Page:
He might not be here as a registered member of GMG but there are other channels of communication with old friends, helpful friends, to be specific. I won't bore you with who stated this and who replied thusly, but pass on the information I have received in ref. to the latest discussion.

There is no recording of Wagner's orchestral arrangement of Beethoven's Ninth for the simple reason, he never wrote one.

Next: Winterstürme is indeed an aria, a simple-form aria and Wagner has warned the singers to not sing it as an aria because it might destroy the dramatic import. Why he wrote an aria and did not want it to be sung as aria, this question has no known answer.

Next: Stage works Wagner wrote before Das Rheingold are all operas, loaded with arias etc.

And yes, Wagner held all Italian operas in deepest contempt, but he rather liked Bellini's Norma and Rossini's Il Barbière. Wagner was not influenced by Bellini and never declared Rossini to be a genius.


To get correct answers to questions re. Richard Wagner, all one has to do is consult an expert. Who, BTW. has proved me wrong more than once and I always appreciated learning about one of my favorite composers from a knowledgeable source of everything Wagnerian.  :)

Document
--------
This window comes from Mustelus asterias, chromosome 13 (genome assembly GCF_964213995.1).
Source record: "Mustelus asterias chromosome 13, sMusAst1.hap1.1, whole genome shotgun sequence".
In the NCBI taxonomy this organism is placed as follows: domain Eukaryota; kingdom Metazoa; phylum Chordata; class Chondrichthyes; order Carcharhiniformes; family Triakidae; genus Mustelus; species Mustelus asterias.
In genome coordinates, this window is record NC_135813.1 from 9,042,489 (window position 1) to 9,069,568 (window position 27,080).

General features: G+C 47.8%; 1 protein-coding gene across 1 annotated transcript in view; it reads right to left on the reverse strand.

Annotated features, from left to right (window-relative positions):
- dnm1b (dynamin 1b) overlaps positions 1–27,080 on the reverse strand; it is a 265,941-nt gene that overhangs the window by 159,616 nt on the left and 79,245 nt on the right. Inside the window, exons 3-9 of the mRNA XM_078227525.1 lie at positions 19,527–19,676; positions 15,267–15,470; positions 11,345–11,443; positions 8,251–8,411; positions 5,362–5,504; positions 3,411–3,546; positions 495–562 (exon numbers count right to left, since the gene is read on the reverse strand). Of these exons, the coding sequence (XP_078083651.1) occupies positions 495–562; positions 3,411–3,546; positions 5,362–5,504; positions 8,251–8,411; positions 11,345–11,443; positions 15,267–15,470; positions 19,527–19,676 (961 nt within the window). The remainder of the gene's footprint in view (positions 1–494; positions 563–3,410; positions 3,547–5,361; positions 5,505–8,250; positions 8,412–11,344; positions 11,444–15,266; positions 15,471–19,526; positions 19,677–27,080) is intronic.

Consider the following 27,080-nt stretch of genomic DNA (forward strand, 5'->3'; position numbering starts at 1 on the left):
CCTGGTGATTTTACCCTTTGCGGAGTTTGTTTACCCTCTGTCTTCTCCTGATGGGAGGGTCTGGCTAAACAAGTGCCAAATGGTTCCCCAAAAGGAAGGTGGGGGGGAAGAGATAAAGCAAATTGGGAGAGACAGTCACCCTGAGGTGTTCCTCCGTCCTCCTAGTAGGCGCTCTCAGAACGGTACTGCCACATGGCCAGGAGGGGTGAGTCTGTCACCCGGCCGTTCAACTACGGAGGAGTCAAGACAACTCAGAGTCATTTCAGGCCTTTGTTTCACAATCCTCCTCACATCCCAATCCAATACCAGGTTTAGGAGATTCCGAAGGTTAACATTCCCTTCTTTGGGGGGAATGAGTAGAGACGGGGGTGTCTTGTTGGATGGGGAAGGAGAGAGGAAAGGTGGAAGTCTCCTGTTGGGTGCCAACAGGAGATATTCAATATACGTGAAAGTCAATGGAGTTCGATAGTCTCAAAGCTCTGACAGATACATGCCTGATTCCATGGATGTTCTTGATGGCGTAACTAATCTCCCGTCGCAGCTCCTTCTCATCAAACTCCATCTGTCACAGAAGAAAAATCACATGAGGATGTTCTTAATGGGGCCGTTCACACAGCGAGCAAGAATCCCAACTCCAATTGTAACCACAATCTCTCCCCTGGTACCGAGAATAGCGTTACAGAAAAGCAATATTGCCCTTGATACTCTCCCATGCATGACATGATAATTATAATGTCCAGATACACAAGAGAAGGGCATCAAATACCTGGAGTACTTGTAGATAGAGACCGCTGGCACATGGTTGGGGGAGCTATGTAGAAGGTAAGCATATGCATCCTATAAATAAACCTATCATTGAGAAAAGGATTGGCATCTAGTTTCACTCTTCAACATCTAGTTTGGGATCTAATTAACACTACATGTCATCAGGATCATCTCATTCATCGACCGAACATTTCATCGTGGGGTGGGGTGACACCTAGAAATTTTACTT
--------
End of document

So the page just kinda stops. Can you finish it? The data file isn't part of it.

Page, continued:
Offline Sergeant Rock

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Re: Wagner's Valhalla
« Reply #72 on: June 06, 2007, 03:12:27 AM »
Next: Winterstürme is indeed an aria, a simple-form aria and Wagner has warned the singers to not sing it as an aria because it might destroy the dramatic import. Why he wrote an aria and did not want it to be sung as aria, this question has no known answer.

Next: Stage works Wagner wrote before Das Rheingold are all operas, loaded with arias etc.

Which fully justifies my choice of music and answer to Chaszz. Apparently I'm as much of a Wagner expert as the sainted ACD...which doesn't surprise me: I've been studying the composer and his music since I was 13...45 years now. I should start a blog  ;D

Sarge
« Last Edit: June 06, 2007, 03:14:16 AM by Sergeant Rock »
the phone rings and somebody says,
"hey, they made a movie about
Mahler, you ought to go see it.
he was as f*cked-up as you are."
                               --Charles Bukowski, "Mahler"

Offline Yasser

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Re: Wagner's Valhalla
« Reply #73 on: June 06, 2007, 04:20:35 AM »

And yes, Wagner held all Italian operas in deepest contempt, but he rather liked Bellini's Norma and Rossini's Il Barbière. Wagner was not influenced by Bellini and never declared Rossini to be a genius.


To get correct answers to questions re. Richard Wagner, all one has to do is consult an expert. Who, BTW. has proved me wrong more than once and I always appreciated learning about one of my favorite composers from a knowledgeable source of everything Wagnerian.  :)